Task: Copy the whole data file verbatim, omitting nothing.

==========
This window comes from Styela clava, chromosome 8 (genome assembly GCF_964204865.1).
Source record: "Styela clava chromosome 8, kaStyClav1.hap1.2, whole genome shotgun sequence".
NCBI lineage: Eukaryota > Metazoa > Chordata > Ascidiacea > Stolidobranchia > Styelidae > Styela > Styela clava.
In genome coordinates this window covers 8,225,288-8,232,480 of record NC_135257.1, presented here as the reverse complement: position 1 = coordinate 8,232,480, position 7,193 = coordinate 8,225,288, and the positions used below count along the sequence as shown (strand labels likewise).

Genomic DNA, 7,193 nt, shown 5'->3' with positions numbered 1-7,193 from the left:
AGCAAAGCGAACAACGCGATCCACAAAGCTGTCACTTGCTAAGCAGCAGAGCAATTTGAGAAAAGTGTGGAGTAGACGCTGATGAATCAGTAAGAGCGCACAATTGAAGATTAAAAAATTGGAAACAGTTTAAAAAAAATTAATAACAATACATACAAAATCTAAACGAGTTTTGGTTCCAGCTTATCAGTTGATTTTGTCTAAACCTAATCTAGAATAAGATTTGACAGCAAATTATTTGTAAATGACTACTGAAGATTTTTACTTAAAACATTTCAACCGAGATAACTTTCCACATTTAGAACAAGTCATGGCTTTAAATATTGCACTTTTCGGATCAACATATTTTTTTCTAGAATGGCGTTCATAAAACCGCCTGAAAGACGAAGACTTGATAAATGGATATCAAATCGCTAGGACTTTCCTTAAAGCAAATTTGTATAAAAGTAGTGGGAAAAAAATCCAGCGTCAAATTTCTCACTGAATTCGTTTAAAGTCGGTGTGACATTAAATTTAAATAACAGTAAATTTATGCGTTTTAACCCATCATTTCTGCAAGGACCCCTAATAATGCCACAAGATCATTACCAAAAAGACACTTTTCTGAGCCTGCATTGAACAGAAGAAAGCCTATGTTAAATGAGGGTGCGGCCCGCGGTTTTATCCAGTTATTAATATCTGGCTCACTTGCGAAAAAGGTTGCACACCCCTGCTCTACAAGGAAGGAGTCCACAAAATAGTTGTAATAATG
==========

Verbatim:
This window comes from Styela clava, chromosome 8 (genome assembly GCF_964204865.1).
Source record: "Styela clava chromosome 8, kaStyClav1.hap1.2, whole genome shotgun sequence".
NCBI lineage: Eukaryota > Metazoa > Chordata > Ascidiacea > Stolidobranchia > Styelidae > Styela > Styela clava.
In genome coordinates this window covers 8,225,288-8,232,480 of record NC_135257.1, presented here as the reverse complement: position 1 = coordinate 8,232,480, position 7,193 = coordinate 8,225,288, and the positions used below count along the sequence as shown (strand labels likewise).

Genomic DNA, 7,193 nt, shown 5'->3' with positions numbered 1-7,193 from the left:
AGCAAAGCGAACAACGCGATCCACAAAGCTGTCACTTGCTAAGCAGCAGAGCAATTTGAGAAAAGTGTGGAGTAGACGCTGATGAATCAGTAAGAGCGCACAATTGAAGATTAAAAAATTGGAAACAGTTTAAAAAAAATTAATAACAATACATACAAAATCTAAACGAGTTTTGGTTCCAGCTTATCAGTTGATTTTGTCTAAACCTAATCTAGAATAAGATTTGACAGCAAATTATTTGTAAATGACTACTGAAGATTTTTACTTAAAACATTTCAACCGAGATAACTTTCCACATTTAGAACAAGTCATGGCTTTAAATATTGCACTTTTCGGATCAACATATTTTTTTCTAGAATGGCGTTCATAAAACCGCCTGAAAGACGAAGACTTGATAAATGGATATCAAATCGCTAGGACTTTCCTTAAAGCAAATTTGTATAAAAGTAGTGGGAAAAAAATCCAGCGTCAAATTTCTCACTGAATTCGTTTAAAGTCGGTGTGACATTAAATTTAAATAACAGTAAATTTATGCGTTTTAACCCATCATTTCTGCAAGGACCCCTAATAATGCCACAAGATCATTACCAAAAAGACACTTTTCTGAGCCTGCATTGAACAGAAGAAAGCCTATGTTAAATGAGGGTGCGGCCCGCGGTTTTATCCAGTTATTAATATCTGGCTCACTTGCGAAAAAGGTTGCACACCCCTGCTCTACAAGGAAGGAGTCCACAAAATAGTTGTAATAATG